English
 
User Manual Privacy Policy Disclaimer Contact us
  Advanced SearchBrowse

Item

ITEM ACTIONSEXPORT

Released

Meeting Abstract

Map task-related and resting-state Vascular Network Connectivity in Rats and Humans

MPS-Authors
/persons/resource/persons192829

He,  Y
Research Group Translational Neuroimaging and Neural Control, Max Planck Institute for Biological Cybernetics, Max Planck Society;
Department High-Field Magnetic Resonance, Max Planck Institute for Biological Cybernetics, Max Planck Society;
Max Planck Institute for Biological Cybernetics, Max Planck Society;

/persons/resource/persons84145

Pohmann,  R
Department High-Field Magnetic Resonance, Max Planck Institute for Biological Cybernetics, Max Planck Society;
Max Planck Institute for Biological Cybernetics, Max Planck Society;

/persons/resource/persons84187

Scheffler,  K
Max Planck Institute for Biological Cybernetics, Max Planck Society;
Department High-Field Magnetic Resonance, Max Planck Institute for Biological Cybernetics, Max Planck Society;

/persons/resource/persons133486

Yu,  X
Department High-Field Magnetic Resonance, Max Planck Institute for Biological Cybernetics, Max Planck Society;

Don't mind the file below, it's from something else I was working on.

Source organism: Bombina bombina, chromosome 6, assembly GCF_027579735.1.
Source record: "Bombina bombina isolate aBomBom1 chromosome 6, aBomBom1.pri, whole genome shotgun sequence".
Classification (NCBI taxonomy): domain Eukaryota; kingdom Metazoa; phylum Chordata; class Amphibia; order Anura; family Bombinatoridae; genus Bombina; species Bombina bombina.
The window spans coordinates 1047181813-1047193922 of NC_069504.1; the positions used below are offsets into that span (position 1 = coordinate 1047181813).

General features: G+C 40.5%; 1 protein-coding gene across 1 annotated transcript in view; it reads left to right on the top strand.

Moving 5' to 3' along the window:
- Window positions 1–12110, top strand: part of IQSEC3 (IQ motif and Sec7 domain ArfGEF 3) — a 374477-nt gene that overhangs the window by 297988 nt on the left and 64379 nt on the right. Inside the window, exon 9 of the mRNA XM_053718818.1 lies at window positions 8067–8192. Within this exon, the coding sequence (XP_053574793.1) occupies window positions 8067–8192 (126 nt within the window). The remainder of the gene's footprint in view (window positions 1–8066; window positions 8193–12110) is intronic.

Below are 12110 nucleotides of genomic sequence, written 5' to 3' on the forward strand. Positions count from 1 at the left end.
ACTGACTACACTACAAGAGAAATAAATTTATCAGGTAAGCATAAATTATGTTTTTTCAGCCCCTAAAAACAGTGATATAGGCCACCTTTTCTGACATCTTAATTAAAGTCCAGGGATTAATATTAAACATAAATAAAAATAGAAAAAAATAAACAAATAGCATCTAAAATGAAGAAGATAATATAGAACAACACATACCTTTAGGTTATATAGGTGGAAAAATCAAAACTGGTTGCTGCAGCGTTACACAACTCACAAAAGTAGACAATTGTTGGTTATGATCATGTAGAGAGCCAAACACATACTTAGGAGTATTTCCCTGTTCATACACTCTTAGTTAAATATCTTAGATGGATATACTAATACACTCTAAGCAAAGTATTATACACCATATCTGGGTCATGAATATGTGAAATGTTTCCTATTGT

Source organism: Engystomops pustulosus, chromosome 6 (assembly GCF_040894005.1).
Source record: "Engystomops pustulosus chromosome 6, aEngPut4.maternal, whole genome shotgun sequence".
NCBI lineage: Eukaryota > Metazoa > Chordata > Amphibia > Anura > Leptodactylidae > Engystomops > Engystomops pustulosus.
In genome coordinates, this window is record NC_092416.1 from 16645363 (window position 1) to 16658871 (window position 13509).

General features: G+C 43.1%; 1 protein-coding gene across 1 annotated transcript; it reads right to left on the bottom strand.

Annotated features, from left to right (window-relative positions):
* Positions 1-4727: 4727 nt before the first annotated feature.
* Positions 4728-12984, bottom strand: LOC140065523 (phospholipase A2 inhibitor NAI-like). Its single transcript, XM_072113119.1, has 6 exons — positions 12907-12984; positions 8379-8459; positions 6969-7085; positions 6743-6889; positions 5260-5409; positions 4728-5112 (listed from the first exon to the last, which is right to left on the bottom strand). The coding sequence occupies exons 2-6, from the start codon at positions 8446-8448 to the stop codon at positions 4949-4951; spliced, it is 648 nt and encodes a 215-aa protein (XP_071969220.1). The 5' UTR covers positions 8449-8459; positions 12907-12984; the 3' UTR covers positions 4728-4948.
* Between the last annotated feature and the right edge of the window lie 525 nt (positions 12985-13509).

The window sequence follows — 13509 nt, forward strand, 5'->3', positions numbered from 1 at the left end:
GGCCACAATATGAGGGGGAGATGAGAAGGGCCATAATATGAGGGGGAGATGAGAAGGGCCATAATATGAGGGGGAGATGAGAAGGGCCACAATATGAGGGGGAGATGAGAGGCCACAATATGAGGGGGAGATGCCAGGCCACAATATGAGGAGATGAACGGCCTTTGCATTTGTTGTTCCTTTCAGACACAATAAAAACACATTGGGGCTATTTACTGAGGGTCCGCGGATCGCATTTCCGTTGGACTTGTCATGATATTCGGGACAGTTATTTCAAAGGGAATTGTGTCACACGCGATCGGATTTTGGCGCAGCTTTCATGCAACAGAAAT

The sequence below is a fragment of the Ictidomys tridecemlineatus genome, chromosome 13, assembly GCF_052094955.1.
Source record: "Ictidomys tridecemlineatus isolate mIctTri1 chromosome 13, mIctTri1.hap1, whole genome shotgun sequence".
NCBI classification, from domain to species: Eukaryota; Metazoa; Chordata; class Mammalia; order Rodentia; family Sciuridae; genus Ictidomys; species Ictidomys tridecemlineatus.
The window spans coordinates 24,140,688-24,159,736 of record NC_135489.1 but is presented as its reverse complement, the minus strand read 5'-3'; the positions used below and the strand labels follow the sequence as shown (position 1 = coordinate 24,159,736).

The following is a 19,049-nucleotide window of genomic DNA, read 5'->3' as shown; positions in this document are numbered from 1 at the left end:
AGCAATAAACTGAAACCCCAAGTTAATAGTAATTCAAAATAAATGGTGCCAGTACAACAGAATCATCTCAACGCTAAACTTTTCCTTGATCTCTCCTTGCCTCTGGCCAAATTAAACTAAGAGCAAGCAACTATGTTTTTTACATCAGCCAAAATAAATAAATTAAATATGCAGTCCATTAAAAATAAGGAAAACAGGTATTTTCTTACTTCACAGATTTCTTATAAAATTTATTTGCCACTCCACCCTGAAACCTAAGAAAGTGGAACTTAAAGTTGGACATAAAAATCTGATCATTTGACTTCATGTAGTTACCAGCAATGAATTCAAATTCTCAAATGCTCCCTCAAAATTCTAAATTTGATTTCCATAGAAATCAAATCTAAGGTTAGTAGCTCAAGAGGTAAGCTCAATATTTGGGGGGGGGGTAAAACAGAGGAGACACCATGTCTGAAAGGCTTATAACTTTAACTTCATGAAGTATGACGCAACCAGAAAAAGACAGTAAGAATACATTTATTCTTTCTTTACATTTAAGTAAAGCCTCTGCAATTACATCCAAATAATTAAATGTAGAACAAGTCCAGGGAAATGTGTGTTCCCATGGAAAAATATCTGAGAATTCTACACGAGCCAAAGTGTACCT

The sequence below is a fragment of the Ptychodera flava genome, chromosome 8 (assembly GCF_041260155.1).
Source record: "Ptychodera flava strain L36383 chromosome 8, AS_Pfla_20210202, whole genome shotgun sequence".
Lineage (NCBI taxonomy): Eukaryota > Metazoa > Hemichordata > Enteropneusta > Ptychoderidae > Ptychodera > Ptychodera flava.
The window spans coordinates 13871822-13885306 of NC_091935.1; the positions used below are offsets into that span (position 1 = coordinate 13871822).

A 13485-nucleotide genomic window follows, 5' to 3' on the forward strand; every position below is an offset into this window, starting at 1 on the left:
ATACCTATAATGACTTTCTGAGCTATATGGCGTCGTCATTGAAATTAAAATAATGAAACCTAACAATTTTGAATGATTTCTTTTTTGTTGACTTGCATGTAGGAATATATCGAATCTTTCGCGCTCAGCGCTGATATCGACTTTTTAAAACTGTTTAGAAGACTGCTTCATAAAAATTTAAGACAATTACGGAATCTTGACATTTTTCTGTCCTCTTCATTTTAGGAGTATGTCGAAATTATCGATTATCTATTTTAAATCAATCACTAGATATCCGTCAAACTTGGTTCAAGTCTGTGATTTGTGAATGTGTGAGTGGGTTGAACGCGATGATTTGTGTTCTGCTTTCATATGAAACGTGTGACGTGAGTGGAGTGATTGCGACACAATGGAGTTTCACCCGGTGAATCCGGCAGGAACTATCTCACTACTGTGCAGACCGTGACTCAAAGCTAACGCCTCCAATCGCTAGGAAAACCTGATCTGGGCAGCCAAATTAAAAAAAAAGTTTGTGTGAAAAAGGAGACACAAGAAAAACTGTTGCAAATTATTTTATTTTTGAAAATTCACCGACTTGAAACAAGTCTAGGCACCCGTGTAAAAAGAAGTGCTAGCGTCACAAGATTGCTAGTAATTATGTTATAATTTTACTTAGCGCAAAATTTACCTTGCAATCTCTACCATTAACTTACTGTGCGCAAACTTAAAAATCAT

Max Planck Institute for Biological Cybernetics, Max Planck Society;

External Ressource

Link
(Any fulltext)

Fulltext (public)
There are no public fulltexts stored in PuRe
Supplementary Material (public)
There is no public supplementary material available
Citation

He, Y., Pohmann, R., Scheffler, K., Kleinfeld, D., Rosen, B., & Yu, X. (2016). Map task-related and resting-state Vascular Network Connectivity in Rats and Humans. In 17th Conference of Junior Neuroscientists of Tübingen (NeNa 2016): Neuroscience & Law (pp. 13-13).


Cite as: http://hdl.handle.net/21.11116/0000-0000-7C71-6
Abstract
Functional MRI has been used to map task-related and resting-state brain networks with the assumption that the neurovascular coupling underlay the fMRI signal. Previously, a line-scanning fMRI method was developed to map BOLD and CBV fMRI signal which were primarily located at individual arteriole and venule voxels. It demonstrated that the vascular hemodynamic signal coupled to neural activity could be directly mapped with the single-vessel fMRI method [3]. However, line-scanning fMRI method required massive averaging of the fMRI signal across multiple stimulation on/off blocks which couldn't meet requirements of resting state fMRI. In this work, we implemented the stead-state free precession (SSFP) method to obtain vessel-specific task-related and resting state fMRI signal with vascular specificity in rats. This work established the basic platform to map the BOLD/CBV fMRI-based vascular network connectivity in rats. In addition, to verify and translate the vascular network connectivity, we implemented conventional EPI to visual cortex of human brain in 3T and 9.4T scanners.